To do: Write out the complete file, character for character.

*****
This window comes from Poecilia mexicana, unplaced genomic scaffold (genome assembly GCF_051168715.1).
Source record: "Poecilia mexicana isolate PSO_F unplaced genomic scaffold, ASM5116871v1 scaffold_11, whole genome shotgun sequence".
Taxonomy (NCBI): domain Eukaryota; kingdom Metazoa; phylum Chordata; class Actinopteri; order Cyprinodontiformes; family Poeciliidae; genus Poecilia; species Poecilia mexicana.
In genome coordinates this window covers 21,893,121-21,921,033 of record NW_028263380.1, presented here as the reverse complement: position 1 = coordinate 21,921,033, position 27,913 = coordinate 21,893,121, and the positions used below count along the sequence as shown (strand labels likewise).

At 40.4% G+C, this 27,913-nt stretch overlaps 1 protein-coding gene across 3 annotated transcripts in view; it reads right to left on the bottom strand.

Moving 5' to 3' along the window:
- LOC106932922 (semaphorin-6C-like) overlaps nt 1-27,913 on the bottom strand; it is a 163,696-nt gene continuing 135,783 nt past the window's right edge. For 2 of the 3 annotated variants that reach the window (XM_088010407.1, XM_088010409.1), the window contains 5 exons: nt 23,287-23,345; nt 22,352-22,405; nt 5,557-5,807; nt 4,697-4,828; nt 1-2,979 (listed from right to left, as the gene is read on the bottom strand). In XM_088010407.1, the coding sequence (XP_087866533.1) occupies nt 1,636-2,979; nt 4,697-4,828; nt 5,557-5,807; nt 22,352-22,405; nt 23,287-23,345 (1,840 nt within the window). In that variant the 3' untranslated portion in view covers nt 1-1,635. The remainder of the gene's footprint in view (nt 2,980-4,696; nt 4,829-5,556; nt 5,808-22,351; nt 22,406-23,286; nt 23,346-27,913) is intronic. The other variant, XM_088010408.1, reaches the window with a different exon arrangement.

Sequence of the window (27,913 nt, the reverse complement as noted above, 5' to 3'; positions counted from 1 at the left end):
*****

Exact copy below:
This window comes from Poecilia mexicana, unplaced genomic scaffold (genome assembly GCF_051168715.1).
Source record: "Poecilia mexicana isolate PSO_F unplaced genomic scaffold, ASM5116871v1 scaffold_11, whole genome shotgun sequence".
Taxonomy (NCBI): domain Eukaryota; kingdom Metazoa; phylum Chordata; class Actinopteri; order Cyprinodontiformes; family Poeciliidae; genus Poecilia; species Poecilia mexicana.
In genome coordinates this window covers 21,893,121-21,921,033 of record NW_028263380.1, presented here as the reverse complement: position 1 = coordinate 21,921,033, position 27,913 = coordinate 21,893,121, and the positions used below count along the sequence as shown (strand labels likewise).

At 40.4% G+C, this 27,913-nt stretch overlaps 1 protein-coding gene across 3 annotated transcripts in view; it reads right to left on the bottom strand.

Moving 5' to 3' along the window:
- LOC106932922 (semaphorin-6C-like) overlaps nt 1-27,913 on the bottom strand; it is a 163,696-nt gene continuing 135,783 nt past the window's right edge. For 2 of the 3 annotated variants that reach the window (XM_088010407.1, XM_088010409.1), the window contains 5 exons: nt 23,287-23,345; nt 22,352-22,405; nt 5,557-5,807; nt 4,697-4,828; nt 1-2,979 (listed from right to left, as the gene is read on the bottom strand). In XM_088010407.1, the coding sequence (XP_087866533.1) occupies nt 1,636-2,979; nt 4,697-4,828; nt 5,557-5,807; nt 22,352-22,405; nt 23,287-23,345 (1,840 nt within the window). In that variant the 3' untranslated portion in view covers nt 1-1,635. The remainder of the gene's footprint in view (nt 2,980-4,696; nt 4,829-5,556; nt 5,808-22,351; nt 22,406-23,286; nt 23,346-27,913) is intronic. The other variant, XM_088010408.1, reaches the window with a different exon arrangement.

Sequence of the window (27,913 nt, the reverse complement as noted above, 5' to 3'; positions counted from 1 at the left end):